Tuesday, August 27, 2013

Summer days

I've put some new abstract work over on my other art blog here (opens in a new window).
I've done quite a bit of art recently and am pleased with the results.  I'm looking forward to when the kiddies are back at school, so that I can devote at least one day a week to serious development of large canvasses, as I think I'm now ready to start building up a collection sufficient to put on display and sell. I'm not doing an online selling exercise, I've decided to look at marketing the work out in the open - there are a couple of places that I've earmarked for this purpose  - but want to have sufficient stuff to put out that will attract punters.   And not small stuff, the larger the better. 


We all went to the beach yesterday, as it was a Bank Hooligan day here, so we figured as the weather was lovely and sunny, not much of a chilly breeze that it might be a nice change and of course, kinda free.    We went to Caister on Sea to the Caister Point beach, which is a lovely stretch of golden sand winding up the coast as far as the eye can see.  It was a lovely day and great for the kiddies.  Caister dates back to Roman times (or before then) and there are remains of a Roman fort in the town - we didn't go to have a look but it seems rather incongruous and matter of fact that these ruins are surrounded by semi-detached houses and urbanity.  (from the pictures on Wikipedia at least)

Wikipedia image - not mine

The beach looking up the coast

The kiddies have been reasonably well behaved throughout most of the summer holidays, although there are some days when I want to drown both of them - you can't have it all ways, I guess.  I am also feeling much more confident about driving around with them in the car now. 

It's hard not being able to hold my new baby grandson, he's such a cutie pie and so tiny!  I get to see him on Skype every now and then, although the signal is not very good most of the time and there's a lot of pixilation with the images.  My son sends me small audio/video files from time to time of baby burping, or making little noises - just breaks my heart.   Oh well, soon come we can go over in February next year (I hope) and I'll be able to play with baby and get to know him a little bit - he'll also be more responsive then because at the moment all he really does is eat, poop and sleep.

Friday, August 16, 2013

for LiVEwiRe

Reading what you said, in the response to my condolences on the loss of your grandmother, about how you opened the fridge door, saw 'her' food and started crying; and when you received her post and started crying ... that really struck a chord.  I couldn't face looking at my mother's things for a very long time.  It was really hard when we were packing and going through things to 'chuck away' leading up to us moving from South Africa. Even though I had a lot of time to do it in stages, I put it off until the last minute.  And when I did start going through her things, I realised that it was 2 years since she'd died.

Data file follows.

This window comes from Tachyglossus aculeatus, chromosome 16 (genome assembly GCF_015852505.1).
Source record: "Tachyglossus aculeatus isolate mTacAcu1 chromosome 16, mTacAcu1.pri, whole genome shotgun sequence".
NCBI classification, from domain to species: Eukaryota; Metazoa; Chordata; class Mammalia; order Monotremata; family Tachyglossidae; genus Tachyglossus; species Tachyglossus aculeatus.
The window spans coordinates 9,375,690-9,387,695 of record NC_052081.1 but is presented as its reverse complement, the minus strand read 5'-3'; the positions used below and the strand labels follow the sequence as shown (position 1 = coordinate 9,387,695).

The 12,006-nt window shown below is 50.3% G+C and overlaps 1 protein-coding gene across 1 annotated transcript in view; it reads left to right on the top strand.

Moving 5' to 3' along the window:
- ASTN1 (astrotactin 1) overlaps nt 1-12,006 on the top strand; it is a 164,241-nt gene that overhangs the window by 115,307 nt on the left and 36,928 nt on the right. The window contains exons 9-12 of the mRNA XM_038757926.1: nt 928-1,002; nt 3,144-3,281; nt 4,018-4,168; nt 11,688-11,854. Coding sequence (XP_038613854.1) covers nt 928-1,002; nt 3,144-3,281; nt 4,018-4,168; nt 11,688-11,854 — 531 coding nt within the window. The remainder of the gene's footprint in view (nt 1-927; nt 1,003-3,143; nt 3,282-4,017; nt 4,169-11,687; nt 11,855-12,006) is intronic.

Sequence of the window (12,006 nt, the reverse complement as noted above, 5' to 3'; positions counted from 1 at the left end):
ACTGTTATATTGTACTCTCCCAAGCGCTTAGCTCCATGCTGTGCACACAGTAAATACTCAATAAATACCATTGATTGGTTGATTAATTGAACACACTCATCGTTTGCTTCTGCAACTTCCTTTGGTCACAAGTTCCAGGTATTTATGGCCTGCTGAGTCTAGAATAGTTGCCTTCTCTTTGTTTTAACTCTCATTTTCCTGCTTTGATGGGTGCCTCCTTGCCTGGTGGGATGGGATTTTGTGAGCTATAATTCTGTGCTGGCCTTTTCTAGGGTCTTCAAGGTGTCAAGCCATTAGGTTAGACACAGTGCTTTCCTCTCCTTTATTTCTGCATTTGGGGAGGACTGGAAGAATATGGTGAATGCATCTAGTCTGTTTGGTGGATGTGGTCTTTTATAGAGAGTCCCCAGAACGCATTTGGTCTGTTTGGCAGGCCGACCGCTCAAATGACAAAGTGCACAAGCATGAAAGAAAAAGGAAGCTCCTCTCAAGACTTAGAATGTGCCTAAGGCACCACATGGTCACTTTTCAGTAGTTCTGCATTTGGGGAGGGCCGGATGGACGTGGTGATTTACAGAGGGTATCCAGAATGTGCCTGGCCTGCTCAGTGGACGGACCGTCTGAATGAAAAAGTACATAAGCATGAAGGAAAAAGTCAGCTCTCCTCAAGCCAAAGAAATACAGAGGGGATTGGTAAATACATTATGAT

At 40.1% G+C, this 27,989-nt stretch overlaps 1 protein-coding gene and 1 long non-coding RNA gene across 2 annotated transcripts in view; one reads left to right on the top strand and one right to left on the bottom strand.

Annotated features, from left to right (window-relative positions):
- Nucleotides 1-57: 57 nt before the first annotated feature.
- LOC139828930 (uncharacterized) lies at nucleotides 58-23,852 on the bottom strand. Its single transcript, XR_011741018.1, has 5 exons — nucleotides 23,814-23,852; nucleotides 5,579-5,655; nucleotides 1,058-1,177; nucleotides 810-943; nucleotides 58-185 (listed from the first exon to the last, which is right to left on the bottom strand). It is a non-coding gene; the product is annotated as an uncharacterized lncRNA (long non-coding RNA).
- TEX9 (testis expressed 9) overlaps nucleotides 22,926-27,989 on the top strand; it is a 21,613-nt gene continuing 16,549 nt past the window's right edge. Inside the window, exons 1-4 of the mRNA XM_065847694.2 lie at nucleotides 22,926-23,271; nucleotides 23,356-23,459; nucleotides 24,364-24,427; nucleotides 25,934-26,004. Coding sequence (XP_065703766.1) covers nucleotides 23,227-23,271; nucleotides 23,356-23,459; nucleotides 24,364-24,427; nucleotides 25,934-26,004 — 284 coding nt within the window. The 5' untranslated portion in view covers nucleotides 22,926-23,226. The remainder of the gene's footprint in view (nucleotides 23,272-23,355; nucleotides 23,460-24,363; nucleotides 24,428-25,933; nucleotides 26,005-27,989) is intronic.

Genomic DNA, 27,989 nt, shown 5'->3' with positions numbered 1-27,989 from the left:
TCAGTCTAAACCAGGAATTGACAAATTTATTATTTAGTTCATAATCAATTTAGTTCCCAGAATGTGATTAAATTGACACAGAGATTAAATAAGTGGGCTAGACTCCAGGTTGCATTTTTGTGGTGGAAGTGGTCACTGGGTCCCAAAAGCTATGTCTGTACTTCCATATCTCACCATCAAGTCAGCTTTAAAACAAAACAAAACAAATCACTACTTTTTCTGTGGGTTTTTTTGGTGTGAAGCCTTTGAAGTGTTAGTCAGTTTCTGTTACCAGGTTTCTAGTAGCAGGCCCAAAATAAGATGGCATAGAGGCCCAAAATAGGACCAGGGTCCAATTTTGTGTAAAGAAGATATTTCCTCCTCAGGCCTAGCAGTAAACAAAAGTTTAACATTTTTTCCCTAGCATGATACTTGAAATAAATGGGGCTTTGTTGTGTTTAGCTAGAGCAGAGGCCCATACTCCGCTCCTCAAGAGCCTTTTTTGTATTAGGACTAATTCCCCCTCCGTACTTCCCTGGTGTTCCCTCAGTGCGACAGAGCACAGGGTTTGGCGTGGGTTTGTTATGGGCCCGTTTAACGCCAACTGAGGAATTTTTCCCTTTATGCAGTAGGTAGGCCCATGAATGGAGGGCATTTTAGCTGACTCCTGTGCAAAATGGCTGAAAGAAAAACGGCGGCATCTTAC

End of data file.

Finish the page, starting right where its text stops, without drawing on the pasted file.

I had a storage unit (the size of a single garage) a few kilometres from where I lived that I was paying rental on each month and it was filled, for the most part, with my mum's furniture and belongings.  Boxes and boxes of all the little things and big things that were the stuff of her life.  These things she'd collected and moved from house to house in over 80 years on this planet.  Things that I helped her pack in a huge hurry back in the early part of 2010 when we made the decision that she had to move from Hermanus to be closer to me. 

Her furniture and boxes were brought up from the Cape in a large removal van and arrived a few days after she came to live with us in Gauteng.  She came with me the day the stuff arrived to oversee some of the precious expensive furniture pieces being installed in the storage unit.   I had every belief, at that stage, that she would live for at least another 5 or 10 years and that all of her items would eventually be re-housed in a new place of her own up in Gauteng ... of course that wasn't to be.  Within 3 months of arriving from Hermanus to live with us in Jo'burg (Edenvale) she was gone from this earth.

The clothes that I took to the hospital for her, were placed in a bag and given back to me when we went back to the hospital to collect her death certificate.  I only discovered those things when we were going through the boxes about a month before we left South Africa. They still had her scent on them!  I remember standing in our garage at home, after opening the box (which we'd now moved from the storage unit to our house) and holding those clothes and crying my eyes out for a very long time.  It seemed a sacrilege to me when one of my daughter's suggested that we threw the things away or put it with jumble.  Some irrational part of my mind just closed off to that idea, I couldn't bear the thought of someone else having those clothes.  So I took them with me to my room and they stayed in the corner, until the day we left and only then was I able to put them in the rubbish bin (I still wasn't prepared to let anyone else have them).  If I could have had my way, I probably would have brought them with me in my case because they still had a faint residue of her scent on them.  How ridiculous is that?